The possibilities of online orders are endless; however, the ease of online shopping is often tainted by errors.
Items ordered online can be incorrectly sized or even inaccurately colored. Consumers have high expectations that are sometimes let down by the reality of shopping on the web.
BYU student Darren Walker experienced an online shopping calamity when ordering the book “7 Habits of Highly Effective People” for a class.
“I got what I thought was a good deal — a $4 book,” Walker said. “I ordered the book and I was excited and ready to roll. When it came it was 2 inches tall, or maybe 3, and it was a summary of the book … It was a quarter inch thick.”
Though Walker now finds the situation funny, he felt uneasy upon receiving the mini version of the textbook.
“It was kind of frustrating in the moment because I thought I would get behind in the class,” Walker said.
Some online vendors can be deceitful about the products they sell.
“I would definitely say that it was misleading because it certainly wasn’t obvious that it was a mini version of the actual book,” Walker said.
Though there are potential setbacks when buying items on the Internet, BYU student Josh Hardy relies heavily on the system.
“Right now I don’t have a car so … shopping online is great because I can get stuff delivered right to my home,” Hardy said. “I don’t have to worry about wandering through the store and trying to track it down on the shelves.”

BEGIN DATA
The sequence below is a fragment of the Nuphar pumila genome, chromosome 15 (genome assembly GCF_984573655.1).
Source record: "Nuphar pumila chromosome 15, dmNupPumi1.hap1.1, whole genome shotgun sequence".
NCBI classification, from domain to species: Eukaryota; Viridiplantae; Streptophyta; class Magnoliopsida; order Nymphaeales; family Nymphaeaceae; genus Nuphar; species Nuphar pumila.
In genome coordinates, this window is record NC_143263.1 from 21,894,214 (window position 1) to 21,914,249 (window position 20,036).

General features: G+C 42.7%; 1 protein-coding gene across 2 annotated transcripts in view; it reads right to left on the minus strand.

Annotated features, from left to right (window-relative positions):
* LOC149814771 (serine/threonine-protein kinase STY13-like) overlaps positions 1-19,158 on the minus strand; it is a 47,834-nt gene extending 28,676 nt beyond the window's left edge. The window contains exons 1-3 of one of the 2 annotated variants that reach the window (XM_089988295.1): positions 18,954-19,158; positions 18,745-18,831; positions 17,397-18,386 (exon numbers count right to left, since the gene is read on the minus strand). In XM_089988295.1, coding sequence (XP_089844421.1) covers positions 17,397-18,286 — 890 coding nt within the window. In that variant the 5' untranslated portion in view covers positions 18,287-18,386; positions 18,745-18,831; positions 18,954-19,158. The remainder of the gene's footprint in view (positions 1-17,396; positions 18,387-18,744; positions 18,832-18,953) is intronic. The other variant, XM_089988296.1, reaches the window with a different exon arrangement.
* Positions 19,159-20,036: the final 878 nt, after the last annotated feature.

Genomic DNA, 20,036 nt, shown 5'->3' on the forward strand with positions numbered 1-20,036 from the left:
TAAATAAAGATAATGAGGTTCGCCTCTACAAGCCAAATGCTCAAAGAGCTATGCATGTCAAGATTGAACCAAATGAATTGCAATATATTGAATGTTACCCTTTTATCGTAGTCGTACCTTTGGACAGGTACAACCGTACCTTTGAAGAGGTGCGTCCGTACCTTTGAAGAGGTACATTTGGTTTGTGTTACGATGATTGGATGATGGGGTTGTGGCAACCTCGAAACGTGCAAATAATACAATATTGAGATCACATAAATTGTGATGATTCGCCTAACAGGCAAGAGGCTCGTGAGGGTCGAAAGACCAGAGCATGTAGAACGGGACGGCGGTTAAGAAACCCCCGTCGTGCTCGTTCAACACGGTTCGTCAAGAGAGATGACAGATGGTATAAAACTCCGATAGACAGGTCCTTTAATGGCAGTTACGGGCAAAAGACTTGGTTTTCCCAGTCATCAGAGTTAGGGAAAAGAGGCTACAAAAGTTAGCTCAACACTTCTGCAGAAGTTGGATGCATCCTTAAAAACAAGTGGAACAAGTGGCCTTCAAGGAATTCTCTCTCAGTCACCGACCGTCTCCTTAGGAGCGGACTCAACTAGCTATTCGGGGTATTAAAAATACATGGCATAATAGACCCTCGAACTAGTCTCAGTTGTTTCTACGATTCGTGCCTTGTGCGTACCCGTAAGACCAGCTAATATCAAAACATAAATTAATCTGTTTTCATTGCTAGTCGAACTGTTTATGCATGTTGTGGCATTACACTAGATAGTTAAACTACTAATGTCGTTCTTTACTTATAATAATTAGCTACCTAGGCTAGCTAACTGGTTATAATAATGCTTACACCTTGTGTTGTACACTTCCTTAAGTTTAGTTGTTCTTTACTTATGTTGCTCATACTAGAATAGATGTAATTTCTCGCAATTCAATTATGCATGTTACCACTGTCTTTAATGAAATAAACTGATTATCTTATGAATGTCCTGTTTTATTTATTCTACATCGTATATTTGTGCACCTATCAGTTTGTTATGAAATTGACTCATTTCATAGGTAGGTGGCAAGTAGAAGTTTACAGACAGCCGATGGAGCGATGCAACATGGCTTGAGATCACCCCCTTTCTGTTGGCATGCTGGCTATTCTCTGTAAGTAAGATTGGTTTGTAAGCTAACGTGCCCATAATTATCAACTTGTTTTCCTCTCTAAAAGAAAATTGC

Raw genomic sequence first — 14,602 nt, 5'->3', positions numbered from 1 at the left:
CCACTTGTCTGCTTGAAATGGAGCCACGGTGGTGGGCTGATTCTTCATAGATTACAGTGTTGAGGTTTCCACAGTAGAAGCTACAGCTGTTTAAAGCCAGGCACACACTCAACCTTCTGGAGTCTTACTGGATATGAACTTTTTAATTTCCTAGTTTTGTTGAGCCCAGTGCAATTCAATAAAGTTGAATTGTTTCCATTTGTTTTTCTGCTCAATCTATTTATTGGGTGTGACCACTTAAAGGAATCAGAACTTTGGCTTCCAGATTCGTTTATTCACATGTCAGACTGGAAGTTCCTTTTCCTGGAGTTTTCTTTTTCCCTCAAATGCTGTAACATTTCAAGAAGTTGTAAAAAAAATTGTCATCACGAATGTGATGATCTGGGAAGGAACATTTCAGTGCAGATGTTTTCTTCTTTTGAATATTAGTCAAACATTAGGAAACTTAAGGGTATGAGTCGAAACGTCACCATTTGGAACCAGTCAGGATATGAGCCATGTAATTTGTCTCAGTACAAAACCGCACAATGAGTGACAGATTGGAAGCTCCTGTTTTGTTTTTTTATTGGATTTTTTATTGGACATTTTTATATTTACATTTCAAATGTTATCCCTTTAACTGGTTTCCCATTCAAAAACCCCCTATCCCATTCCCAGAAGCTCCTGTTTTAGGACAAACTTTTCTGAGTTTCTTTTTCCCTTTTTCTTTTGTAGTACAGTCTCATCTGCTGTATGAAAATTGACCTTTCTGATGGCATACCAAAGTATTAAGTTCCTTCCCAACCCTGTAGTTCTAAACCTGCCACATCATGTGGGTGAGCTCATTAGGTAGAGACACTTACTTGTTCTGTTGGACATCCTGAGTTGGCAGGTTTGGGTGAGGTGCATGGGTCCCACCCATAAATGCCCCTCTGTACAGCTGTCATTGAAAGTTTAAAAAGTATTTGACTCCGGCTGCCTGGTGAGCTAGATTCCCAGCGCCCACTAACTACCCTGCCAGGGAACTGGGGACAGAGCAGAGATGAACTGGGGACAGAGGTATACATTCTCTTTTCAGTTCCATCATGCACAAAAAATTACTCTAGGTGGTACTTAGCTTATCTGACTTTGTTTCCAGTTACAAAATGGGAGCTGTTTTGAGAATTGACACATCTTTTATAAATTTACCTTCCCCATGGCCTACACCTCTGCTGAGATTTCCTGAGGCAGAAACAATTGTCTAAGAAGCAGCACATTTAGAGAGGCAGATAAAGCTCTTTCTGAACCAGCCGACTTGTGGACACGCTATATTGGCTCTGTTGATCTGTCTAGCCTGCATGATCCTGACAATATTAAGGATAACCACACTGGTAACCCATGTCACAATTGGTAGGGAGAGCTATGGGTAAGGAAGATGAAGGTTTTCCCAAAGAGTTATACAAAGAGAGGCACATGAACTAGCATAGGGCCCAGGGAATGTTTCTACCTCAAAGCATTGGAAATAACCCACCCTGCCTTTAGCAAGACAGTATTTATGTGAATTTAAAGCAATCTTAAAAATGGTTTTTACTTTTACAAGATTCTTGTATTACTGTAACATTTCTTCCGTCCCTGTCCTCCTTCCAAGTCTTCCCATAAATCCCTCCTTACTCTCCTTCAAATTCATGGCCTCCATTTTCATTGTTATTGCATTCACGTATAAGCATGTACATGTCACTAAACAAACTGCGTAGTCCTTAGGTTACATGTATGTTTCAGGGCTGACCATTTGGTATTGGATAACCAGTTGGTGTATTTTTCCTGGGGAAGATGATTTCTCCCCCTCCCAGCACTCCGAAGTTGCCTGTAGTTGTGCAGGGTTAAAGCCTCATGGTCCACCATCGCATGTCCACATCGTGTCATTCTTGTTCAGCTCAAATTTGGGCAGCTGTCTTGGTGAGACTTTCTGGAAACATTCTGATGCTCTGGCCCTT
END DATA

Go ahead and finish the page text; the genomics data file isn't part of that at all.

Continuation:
Finding an item in a store might be inconvenient, but tracking a package may be just as difficult. BYU alumna Cindy Walton’s online order spent 42 days in the mail.
“I ordered this banana shirt,” Walton said. “It was so cute, the fit was really good, the banana logo was really good … it was only 12 bucks.”
After she waited for six weeks, the package finally arrived.
“It looked nothing like the picture. The material was horrible … it looked like I had made it,” Walton said.
Just as Walton discovered, an online picture of a product may not always be accurate. For BYU student Rachael Affleck, it wasn’t the picture that didn’t match up correctly, but rather the item’s dimensions.
Affleck ordered a lucite chair online for only $30.
“I was so pumped about it,” Affleck said. “The photo of the chair was just the chair against the back wall with no reference to size at all.”
Figuring the product would be the size of an average chair, Affleck completed the purchase and awaited the arrival.
“I had the package shipped to my friend’s house … My friend texted me a photo of the chair and I was so excited, it was so cute,” Affleck said. “Then she sent me another photo of the chair next to a bottle of lotion, and it was smaller than the lotion. It was a chair for a doll.”
Some students wish to bypass the online shopping experience altogether to avoid similar experiences. BYU student Emily Bertola doesn’t like to order clothing online.
“Mostly I try to avoid buying clothes online because you don’t know how it will fit,” she said.
Whenever Bertola chooses to shop online, she cautiously prepares for the purchase.
“Check the reviews before you buy something … usually, reviews are a good tell of whether or not a place is good to shop at,” Bertola said.
Shopping online contains potential pitfalls. To avoid mishaps, consumers should read customer reviews, message the seller with questions and read the full item description. These simple tips can help the buyer’s high expectations for shopping online become a reality.